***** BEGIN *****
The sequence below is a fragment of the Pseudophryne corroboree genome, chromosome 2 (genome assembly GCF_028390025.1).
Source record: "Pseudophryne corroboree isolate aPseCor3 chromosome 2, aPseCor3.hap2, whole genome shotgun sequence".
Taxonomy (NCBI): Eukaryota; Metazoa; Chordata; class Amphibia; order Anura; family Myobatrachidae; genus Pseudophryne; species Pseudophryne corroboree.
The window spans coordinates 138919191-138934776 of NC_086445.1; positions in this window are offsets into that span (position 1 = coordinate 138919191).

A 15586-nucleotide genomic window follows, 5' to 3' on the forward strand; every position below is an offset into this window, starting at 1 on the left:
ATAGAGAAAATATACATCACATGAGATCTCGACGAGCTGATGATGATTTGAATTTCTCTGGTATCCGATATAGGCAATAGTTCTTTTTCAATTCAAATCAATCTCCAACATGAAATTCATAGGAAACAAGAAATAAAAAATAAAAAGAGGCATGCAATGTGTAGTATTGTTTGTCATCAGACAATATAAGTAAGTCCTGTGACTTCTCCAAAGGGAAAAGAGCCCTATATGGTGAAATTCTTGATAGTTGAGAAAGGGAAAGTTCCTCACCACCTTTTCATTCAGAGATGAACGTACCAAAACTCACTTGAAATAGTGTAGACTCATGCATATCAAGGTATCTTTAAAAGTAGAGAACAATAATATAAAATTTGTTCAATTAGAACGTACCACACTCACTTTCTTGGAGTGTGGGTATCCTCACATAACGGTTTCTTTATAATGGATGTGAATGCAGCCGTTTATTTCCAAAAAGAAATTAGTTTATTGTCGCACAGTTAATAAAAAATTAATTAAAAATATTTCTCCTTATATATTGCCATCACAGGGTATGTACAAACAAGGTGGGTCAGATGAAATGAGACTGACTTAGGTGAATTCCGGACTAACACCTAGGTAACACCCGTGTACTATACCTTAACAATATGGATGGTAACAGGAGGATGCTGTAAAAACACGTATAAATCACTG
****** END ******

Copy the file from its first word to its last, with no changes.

The sequence below is a fragment of the Pseudophryne corroboree genome, chromosome 2 (genome assembly GCF_028390025.1).
Source record: "Pseudophryne corroboree isolate aPseCor3 chromosome 2, aPseCor3.hap2, whole genome shotgun sequence".
Taxonomy (NCBI): Eukaryota; Metazoa; Chordata; class Amphibia; order Anura; family Myobatrachidae; genus Pseudophryne; species Pseudophryne corroboree.
The window spans coordinates 138919191-138934776 of NC_086445.1; positions in this window are offsets into that span (position 1 = coordinate 138919191).

A 15586-nucleotide genomic window follows, 5' to 3' on the forward strand; every position below is an offset into this window, starting at 1 on the left:
ATAGAGAAAATATACATCACATGAGATCTCGACGAGCTGATGATGATTTGAATTTCTCTGGTATCCGATATAGGCAATAGTTCTTTTTCAATTCAAATCAATCTCCAACATGAAATTCATAGGAAACAAGAAATAAAAAATAAAAAGAGGCATGCAATGTGTAGTATTGTTTGTCATCAGACAATATAAGTAAGTCCTGTGACTTCTCCAAAGGGAAAAGAGCCCTATATGGTGAAATTCTTGATAGTTGAGAAAGGGAAAGTTCCTCACCACCTTTTCATTCAGAGATGAACGTACCAAAACTCACTTGAAATAGTGTAGACTCATGCATATCAAGGTATCTTTAAAAGTAGAGAACAATAATATAAAATTTGTTCAATTAGAACGTACCACACTCACTTTCTTGGAGTGTGGGTATCCTCACATAACGGTTTCTTTATAATGGATGTGAATGCAGCCGTTTATTTCCAAAAAGAAATTAGTTTATTGTCGCACAGTTAATAAAAAATTAATTAAAAATATTTCTCCTTATATATTGCCATCACAGGGTATGTACAAACAAGGTGGGTCAGATGAAATGAGACTGACTTAGGTGAATTCCGGACTAACACCTAGGTAACACCCGTGTACTATACCTTAACAATATGGATGGTAACAGGAGGATGCTGTAAAAACACGTATAAATCACTG